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For Clark Terry's Centennial, An Interview with Quincy Jones About 'Keep On Keepin' On'

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Courtesy of the artist
Trumpeter Clark Terry with pianist Justin Kauflin in a still from 'Keep on Keepin' On'

Clark Terry, the matchless trumpeter and flugelhorn player, was born 100 years ago today.

An ingenious improviser who brought his ebullient spirit to every bandstand, Terry achieved a rare degree of pop-culture recognition with Mumbles, a comic character based on his https://youtu.be/AxLy4_7Ig1M" target="_blank">novelty tune. He also earned acclaim in the NBC studio orchestra, and the ranks of big bands led by Count Basie, Duke Ellington, Gerry Mulligan and Quincy Jones.

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Terry died in 2015, and was justly hailed as a monumental figure in the music. The previous year, he’d been the subject of an acclaimed documentary film, Keep On Keepin’ On, which chronicles his mentorship of a blind young pianist, Justin Kauflin, just as Terry himself is losing his sight. The film also features extensive interviews with Quincy Jones, who still considers Terry his guru.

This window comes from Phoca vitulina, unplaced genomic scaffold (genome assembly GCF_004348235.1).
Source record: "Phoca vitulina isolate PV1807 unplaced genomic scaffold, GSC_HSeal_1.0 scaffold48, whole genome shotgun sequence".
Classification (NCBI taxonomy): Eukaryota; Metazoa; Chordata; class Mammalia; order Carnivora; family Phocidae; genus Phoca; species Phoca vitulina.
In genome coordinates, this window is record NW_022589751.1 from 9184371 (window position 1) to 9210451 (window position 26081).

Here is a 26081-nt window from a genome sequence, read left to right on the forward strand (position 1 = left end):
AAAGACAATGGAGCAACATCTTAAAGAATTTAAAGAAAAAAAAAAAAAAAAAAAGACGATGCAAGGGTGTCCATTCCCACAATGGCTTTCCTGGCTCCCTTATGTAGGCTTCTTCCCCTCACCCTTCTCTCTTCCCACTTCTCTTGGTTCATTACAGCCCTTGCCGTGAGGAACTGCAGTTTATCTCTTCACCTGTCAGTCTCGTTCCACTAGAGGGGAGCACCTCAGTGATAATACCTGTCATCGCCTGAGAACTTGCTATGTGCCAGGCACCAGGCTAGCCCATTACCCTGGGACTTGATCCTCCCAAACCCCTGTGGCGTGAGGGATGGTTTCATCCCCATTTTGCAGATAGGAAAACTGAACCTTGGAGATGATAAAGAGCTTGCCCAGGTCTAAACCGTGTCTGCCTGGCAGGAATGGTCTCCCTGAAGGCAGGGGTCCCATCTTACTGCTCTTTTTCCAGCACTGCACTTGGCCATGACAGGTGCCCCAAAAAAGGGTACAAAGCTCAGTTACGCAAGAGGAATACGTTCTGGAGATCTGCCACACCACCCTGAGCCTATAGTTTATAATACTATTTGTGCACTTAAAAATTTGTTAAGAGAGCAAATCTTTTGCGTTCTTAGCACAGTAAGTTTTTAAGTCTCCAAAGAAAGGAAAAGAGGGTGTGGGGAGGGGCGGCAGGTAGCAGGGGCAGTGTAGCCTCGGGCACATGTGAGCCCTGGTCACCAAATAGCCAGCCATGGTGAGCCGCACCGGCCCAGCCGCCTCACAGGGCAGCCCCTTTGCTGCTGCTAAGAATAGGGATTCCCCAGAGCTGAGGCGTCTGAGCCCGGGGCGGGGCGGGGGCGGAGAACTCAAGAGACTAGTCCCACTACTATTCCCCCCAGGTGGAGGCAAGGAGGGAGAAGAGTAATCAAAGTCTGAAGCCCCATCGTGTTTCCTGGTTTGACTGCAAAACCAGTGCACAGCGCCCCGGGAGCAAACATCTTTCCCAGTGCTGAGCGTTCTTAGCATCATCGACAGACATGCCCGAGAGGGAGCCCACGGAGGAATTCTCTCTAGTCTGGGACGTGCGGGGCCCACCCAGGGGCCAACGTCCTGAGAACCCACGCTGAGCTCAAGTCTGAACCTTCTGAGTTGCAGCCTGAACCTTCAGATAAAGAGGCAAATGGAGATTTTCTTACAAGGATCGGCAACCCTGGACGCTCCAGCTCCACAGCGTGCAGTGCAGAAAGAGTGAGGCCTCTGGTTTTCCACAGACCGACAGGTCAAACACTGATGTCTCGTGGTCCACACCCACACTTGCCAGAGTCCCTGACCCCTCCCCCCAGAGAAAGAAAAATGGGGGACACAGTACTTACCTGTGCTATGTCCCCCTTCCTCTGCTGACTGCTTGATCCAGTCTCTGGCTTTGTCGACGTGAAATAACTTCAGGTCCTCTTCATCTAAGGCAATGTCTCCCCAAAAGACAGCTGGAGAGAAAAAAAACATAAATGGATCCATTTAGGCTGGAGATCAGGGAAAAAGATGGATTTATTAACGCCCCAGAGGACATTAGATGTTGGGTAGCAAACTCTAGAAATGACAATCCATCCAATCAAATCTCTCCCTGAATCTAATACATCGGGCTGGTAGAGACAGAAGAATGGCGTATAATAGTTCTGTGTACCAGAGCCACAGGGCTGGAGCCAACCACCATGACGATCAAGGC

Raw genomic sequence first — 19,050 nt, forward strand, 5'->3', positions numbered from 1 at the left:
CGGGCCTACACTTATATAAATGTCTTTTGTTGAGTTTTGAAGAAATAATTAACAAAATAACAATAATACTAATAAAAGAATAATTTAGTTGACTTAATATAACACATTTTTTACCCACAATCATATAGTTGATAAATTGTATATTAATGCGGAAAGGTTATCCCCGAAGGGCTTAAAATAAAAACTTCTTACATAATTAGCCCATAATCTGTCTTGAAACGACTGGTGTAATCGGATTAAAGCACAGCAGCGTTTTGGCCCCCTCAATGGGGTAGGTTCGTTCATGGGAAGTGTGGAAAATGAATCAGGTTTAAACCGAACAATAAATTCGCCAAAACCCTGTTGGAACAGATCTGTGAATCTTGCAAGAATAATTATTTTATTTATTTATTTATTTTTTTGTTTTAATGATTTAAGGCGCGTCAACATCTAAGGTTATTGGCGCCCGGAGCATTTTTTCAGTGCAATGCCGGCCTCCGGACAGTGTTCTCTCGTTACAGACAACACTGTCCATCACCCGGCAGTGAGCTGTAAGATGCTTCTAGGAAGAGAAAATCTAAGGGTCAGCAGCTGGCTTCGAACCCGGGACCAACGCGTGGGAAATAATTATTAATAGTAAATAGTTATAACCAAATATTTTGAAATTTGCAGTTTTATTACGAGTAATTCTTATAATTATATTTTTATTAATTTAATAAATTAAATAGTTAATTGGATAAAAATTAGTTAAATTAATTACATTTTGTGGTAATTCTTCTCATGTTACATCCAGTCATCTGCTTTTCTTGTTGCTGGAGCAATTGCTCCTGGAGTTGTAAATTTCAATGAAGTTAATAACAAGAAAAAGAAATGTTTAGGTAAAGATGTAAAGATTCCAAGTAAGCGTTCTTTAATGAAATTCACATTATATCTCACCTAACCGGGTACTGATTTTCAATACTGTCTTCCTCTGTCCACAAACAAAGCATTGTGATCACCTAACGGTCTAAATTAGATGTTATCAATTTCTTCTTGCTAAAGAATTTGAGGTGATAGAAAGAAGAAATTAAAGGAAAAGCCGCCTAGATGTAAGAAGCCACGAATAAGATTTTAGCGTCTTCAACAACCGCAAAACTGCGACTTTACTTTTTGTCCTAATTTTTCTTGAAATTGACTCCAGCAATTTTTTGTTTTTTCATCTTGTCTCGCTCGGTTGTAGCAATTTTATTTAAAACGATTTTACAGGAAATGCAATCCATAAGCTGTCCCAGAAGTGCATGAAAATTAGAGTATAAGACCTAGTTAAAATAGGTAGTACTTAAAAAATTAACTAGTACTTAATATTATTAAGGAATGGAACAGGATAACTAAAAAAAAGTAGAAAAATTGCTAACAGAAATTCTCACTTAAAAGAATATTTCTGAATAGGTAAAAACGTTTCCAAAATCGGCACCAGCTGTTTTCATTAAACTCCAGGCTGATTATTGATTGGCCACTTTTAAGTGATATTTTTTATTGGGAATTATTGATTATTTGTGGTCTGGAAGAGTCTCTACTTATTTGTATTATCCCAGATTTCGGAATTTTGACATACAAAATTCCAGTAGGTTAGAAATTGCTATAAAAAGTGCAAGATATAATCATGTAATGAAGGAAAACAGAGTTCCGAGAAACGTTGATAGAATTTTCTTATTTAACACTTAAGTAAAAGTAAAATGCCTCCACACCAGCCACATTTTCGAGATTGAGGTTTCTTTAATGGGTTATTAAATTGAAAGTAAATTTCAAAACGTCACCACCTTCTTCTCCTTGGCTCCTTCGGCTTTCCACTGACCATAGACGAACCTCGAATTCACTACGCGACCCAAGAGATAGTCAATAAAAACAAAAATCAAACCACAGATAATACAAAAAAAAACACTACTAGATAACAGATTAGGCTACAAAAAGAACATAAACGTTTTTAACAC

“He was my idol, man,” Jones says in an interview with WBGO’s Gary Walker. “I was hellbent on just being around this man, to hear whatever he had to say.” Walker spoke with Jones as well as Kauflin and the filmmaker, first-time director Alan Hicks, for this special episode of The Checkout.

Watch Keep on Keepin’ On today for free, courtesy of IMDb TV.

A veteran jazz critic and award-winning author, Nate Chinen is editorial director at WBGO and a regular contributor to NPR Music.
In jazz radio, great announcers are distinguished by their ability to convey the spontaneity and passion of the music. Gary Walker is such an announcer, and his enthusiasm for this music greets WBGO listeners every morning. This winner of the 1996 Gavin Magazine Jazz Radio Personality of the Year award has hosted the morning show each weekday from 6:00 -10:00. And, by his own admission, he's truly having a great time.